DALLAS - Boys as young as 15 can begin to experience clogged arteries, according to a new study that says long-range prevention of heart disease must begin in adolescence.
Researchers led by Dr. Henry C. McGill Jr. of the Southwest Foundation for Biomedical Research in San Antonio pored over the autopsies of 760 young men and women who had died in accidents, homicides or suicides.
Arterial blockage was found in 2 percent of the 15- to 19-year-old boys who were studied, and in about 20 percent of the men ages 20 to 34. Even though a small number of the teen-agers had clogged arteries, researchers were surprised to see any at all.
McGill said the condition - even in men as young as those studied - would likely lead to a heart attack by the time they were in their 40s.
''They're not probably going to get a heart attack for another 10 or 15 years, but this would sure be a good time to start preventing it,'' said McGill, whose results appear in this week's edition of Circulation, a journal of the American Heart Association.
The data was collected over a seven-year period ending in 1994. Researchers analyzed blood cholesterol levels and measured plaques in one of the key blood vessels leading to the heart, the left coronary artery, where blockages are known to occur.
Several studies already have shown teens are not too young to suffer the physical effects of dangerously high cholesterol levels. High cholesterol often leads to plaques along the arterial walls, which then encourage blood clots that may lead to a heart attack or stroke.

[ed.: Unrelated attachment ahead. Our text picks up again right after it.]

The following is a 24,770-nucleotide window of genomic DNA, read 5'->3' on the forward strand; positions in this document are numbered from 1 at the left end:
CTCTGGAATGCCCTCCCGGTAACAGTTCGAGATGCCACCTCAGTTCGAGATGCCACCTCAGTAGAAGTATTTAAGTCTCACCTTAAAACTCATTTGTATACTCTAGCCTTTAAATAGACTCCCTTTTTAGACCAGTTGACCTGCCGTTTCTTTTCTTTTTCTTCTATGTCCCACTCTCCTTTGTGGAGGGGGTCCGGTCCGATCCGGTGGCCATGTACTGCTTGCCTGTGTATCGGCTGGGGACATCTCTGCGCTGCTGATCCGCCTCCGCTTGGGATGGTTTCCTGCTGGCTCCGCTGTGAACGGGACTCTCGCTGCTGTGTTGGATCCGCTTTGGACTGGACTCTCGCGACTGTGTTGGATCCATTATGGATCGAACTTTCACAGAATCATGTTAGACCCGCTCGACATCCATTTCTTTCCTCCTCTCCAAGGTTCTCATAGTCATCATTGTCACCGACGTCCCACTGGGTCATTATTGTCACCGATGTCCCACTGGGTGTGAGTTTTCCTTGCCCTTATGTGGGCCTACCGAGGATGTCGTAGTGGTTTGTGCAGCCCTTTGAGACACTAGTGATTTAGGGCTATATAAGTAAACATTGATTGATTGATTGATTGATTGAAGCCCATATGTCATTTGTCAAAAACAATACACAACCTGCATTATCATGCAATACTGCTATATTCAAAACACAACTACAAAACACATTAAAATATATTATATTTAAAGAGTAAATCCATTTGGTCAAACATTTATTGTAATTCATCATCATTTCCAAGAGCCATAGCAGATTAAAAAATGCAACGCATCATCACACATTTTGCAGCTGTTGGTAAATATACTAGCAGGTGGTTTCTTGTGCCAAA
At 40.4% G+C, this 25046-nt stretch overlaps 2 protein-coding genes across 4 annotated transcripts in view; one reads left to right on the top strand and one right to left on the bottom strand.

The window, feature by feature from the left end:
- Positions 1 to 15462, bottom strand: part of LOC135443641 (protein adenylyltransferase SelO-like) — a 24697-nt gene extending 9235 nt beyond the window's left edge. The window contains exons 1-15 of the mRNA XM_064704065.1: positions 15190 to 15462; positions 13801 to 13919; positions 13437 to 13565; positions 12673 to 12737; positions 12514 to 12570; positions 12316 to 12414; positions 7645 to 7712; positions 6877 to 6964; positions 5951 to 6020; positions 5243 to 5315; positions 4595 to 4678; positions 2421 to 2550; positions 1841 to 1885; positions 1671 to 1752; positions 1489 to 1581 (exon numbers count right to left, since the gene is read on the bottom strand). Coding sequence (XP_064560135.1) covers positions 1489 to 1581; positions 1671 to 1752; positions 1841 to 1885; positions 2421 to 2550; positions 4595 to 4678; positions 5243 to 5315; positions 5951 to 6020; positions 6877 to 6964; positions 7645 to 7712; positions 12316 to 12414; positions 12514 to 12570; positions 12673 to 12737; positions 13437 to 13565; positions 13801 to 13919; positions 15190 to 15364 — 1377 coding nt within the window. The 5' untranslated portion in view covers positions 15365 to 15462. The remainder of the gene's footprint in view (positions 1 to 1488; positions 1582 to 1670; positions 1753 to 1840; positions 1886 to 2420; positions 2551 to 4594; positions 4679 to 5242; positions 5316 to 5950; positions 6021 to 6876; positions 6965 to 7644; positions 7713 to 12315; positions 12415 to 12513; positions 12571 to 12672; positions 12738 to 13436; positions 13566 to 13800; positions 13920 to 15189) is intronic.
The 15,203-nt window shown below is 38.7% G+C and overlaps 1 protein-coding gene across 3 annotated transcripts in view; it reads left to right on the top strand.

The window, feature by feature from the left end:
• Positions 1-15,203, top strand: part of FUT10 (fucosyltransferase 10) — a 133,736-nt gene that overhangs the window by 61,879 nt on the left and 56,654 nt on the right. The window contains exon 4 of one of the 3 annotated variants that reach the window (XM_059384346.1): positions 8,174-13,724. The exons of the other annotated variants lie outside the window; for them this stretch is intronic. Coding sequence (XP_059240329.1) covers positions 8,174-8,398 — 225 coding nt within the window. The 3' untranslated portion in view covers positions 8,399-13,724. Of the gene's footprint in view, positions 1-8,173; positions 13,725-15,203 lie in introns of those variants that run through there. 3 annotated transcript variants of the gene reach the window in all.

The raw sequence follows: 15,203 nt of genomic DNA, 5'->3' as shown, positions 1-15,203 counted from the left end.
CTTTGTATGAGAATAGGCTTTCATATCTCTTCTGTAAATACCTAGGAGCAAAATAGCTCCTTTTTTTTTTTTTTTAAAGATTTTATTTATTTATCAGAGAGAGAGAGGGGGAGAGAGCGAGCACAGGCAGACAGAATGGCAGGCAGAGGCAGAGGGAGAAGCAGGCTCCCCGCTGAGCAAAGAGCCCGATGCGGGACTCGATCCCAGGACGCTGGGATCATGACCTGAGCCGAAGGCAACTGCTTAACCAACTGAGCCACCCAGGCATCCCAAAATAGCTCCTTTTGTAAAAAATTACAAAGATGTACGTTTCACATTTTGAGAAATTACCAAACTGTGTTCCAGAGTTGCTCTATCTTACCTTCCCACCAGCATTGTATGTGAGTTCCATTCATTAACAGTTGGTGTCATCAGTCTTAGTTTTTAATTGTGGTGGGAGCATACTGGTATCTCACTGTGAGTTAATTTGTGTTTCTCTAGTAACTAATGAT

Dr. Bruce Brundage, a cardiologist at St. Charles Medical Center in Bend, Ore., said the affected males probably suffered no ill effects from their slowly clogging arteries, especially because teen boys often feel like they're in top physical shape.
But Brundage, who was not involved in McGill's study, said the latest findings offered more evidence that the same risk factors for heart disease - high cholesterol, high blood pressure, smoking - known to put older people in jeopardy also affect the young.
''It's more confirmation the disease process starts earlier in life and it's progressive,'' he said.
In addition, McGill discovered a gender difference: none of the teen-age girls studied had blockages, and only 8 percent of the women from 20 to 34 had the severe arterial buildup found in the male group.
Brundage suggested that estrogen may protect some women from arterial clogging, but said further research is needed.